Continuing with Psalm 32, "when I kept silence ... 11 What is this? The clinical picture is one of suppression. ". . . my bones waxed old . . ." Is this clinical and neurotic fatigue? ". . . through my roaring all the day long." Is this compulsive hostility expressed verbally? "For day and night thy hand was heavy upon me . . ." Here is a sleepless person. ". . . and my moisture is turned into the drouth of summer," a symptom of anxiety in the inability to salivate. Then comes the cathartic and therapeutic process: "I acknowledge my sin unto thee and my iniquity have I not hid; I said, I will confess my transgressions unto the Lord, and thou forgavest the iniquity of my sin." Then he gives his testimony which reveals both psychological and theological elements.

In Psalm 19:12 is the question: "Who can understand his errors?" This question is immediately followed by the perceptive statement, "Cleanse thou me from secret faults." This verse suggests an understanding, which antedates Freud, of those dynamic factors which lie below the level of consciousness and which lead to compulsive behavior. Paul senses this also in the conflict of Romans 7. Phillips puts it this way: "My own behavior baffles me" (Rom. 7:14).

A few years ago there came into my office in Los Angeles a man who was a very fine citizen and a deacon in his church. He was distraught; he was the very pic ture of a distraught person. He said, "Pastor, I am in great distress. After eighteen years of happy marriage, something terrible has happened. This morning I got into an altercation with my wife. I didn't think it was serious, either in substance or intensity, and before I knew it, I had struck her in the face-a thing I had never done, and she fell to the ground. "Now," he said, "we've made it all up, but I need help. I don't understand myself. This was not me." Here was a clinical picture which makes contemporary the question of the Psalmist-"Who can understand his errors?"

The man's great need was somewhere below the level of his awareness. He felt that in some way God could help him, so he sought the help of a clergyman. These are the reaches of the human dilemma which the Spirit of God can find. The Bible speaks its wisdom in ways which are complementary to contemporary psychotherapy on questions of the training of children and adolescents, on questions of marriage, of middle-age, of old age. The Bible comes to us with a new word, "love." The psychiatrist speaks of love and spells it out as well: self-acceptance, no condemnation, acceptance of others, loving out of sufficiency rather than compulsively or neurotically out of need. Menninger says that love is the medicine which the world needs.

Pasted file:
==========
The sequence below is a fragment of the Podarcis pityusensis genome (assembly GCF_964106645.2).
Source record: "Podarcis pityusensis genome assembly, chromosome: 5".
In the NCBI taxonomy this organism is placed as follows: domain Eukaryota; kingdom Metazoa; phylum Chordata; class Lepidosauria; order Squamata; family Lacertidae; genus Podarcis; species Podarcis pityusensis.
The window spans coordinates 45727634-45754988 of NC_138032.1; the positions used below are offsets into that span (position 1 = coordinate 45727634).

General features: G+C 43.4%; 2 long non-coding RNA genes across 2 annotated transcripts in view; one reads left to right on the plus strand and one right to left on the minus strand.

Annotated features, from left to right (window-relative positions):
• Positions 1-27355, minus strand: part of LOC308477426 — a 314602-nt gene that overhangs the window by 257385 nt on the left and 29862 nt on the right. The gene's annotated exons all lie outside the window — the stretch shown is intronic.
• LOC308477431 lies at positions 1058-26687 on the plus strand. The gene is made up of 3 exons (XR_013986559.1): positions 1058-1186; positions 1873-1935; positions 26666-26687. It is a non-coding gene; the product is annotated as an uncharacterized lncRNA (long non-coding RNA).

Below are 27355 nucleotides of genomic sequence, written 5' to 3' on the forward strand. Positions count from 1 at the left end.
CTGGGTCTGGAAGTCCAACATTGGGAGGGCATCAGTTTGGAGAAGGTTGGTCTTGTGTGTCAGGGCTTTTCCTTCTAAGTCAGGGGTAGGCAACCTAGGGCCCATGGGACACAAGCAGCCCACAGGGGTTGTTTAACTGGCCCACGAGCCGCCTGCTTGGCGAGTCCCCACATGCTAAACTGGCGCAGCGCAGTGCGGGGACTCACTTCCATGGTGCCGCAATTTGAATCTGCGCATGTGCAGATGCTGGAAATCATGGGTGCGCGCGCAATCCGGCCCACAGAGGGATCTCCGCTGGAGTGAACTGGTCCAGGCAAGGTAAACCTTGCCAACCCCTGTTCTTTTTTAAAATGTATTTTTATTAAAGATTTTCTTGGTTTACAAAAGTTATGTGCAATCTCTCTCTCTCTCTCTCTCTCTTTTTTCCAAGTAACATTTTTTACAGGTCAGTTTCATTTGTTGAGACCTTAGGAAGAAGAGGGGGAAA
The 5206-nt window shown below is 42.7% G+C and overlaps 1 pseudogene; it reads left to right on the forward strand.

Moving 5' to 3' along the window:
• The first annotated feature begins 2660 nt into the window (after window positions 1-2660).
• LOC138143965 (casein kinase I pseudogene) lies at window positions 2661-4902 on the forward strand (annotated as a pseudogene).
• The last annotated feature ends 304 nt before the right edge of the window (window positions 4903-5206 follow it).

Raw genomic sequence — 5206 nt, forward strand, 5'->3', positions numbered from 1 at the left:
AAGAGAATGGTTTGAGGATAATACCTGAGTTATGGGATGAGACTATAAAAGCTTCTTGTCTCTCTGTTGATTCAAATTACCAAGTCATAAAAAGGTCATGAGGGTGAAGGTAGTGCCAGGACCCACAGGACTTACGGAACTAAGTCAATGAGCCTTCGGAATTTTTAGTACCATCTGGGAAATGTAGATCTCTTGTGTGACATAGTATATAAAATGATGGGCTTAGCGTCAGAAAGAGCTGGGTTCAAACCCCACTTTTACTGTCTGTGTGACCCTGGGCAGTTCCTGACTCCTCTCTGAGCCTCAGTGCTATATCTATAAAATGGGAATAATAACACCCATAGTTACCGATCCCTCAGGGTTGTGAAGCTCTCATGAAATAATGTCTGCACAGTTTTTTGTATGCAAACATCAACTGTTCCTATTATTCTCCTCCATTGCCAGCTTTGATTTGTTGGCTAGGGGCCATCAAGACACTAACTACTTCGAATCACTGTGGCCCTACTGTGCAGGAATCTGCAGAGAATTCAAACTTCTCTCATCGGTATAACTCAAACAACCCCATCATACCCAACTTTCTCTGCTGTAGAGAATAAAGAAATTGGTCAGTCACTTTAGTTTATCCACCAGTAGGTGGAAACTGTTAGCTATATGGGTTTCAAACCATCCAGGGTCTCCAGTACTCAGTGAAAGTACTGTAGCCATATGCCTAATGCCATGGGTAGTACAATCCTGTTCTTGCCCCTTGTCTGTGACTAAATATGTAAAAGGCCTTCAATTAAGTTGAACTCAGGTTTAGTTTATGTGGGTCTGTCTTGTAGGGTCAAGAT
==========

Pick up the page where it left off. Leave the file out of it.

We have suggested that there are two valid wisdoms which proximate one another, but which are neither contradictory nor identical. Psychotherapy seeks to bring insight to anxious and disturbed persons for more effective relationships in the context of society. Biblical theology seeks to interpret the life of God in Jesus Christ in the fives of men for their total and ultimate redemption. If there are intrinsic values in the psychotherapeutic and in the Biblical approaches, we suggest that an effective therapist will be open to the assets of Biblical religion and  conversely, the Christian will be open to the assets of psychotherapy.

There is a danger that some people will make of psychotherapy a kind of cult and that others will make of the ministry a kind of psychological manipulative device. The fact is that in human personality the biopsychosocio-spiritual vectors intersect one another in ongoing human existence. For the Christian the wisdom of the clinic will stand under the judgment of the ultimate wisdom of the Gospel. There are no secular means by which a temporal man can find life in the bosom of the eternal. There is a wisdom from Him who makes the whole person become the holy person. It is the wisdom of the Cross by which men are forgiven and lifted from alienation to fellowship, from self-condemnation or divine condemnation to reconciliation, from anxiety to peace, from death to life eternal. It is the preaching of the Cross-to the "religious," still a stumbling block; to the Greek, the intellectual empiricist, mere foolishness, but to those who are open to its totality of insight, "the power of God and the wisdom of God."

So we are saved. Let us be open to the valid insights that come by the empirical, the clinical, and the psychotherapeutic methodologies. Let us recognize our need of these, and let us recognize also from the Biblical theological perspectives that man reaches his ultimate fulfillment as he finds an ultimate relationship to the eternal God and discovers a transcendental purpose in his relationship with Him.

1. Black, Max, "The Sciences and the Arts: Harmony or Discord?" in The Growth of Knowledge: The New Threat to Education? Ithaca, N. Y.: Cornell Univ. Press, 1961.
2. Brown, C. W. & Ghiselli, E. B., Scientific Method in Psychology. N. Y.: McGraw-Hill Book Co., 1955.
3. Freud, Sigmund, Civilization and Its Discontents. London: Hogarth Press, 1930. 6.
4. MacLeod, Robert B., Religious Perspectives of College Teaching-In Experimental Psychology. New Haven: The Edward W. Hazen Foundation, n.d.

5. Walters, Orville S., "Metaphysics, Religion, and Psychotherapy" 1. couns. Psychol., Vol. 5, No. 4, 1958, pp. 243-252.
6. Winkler, W. T., In Fromm-Reichmann, F., & Moreno, J. L. (Eds.), Progress in Psychotherapy N. Y.: Grune & Stratton, 1956.
7. Zilboorg, Gregory, Mind, Medicine, and Man. N. Y.: Harcourt Brace, 1943.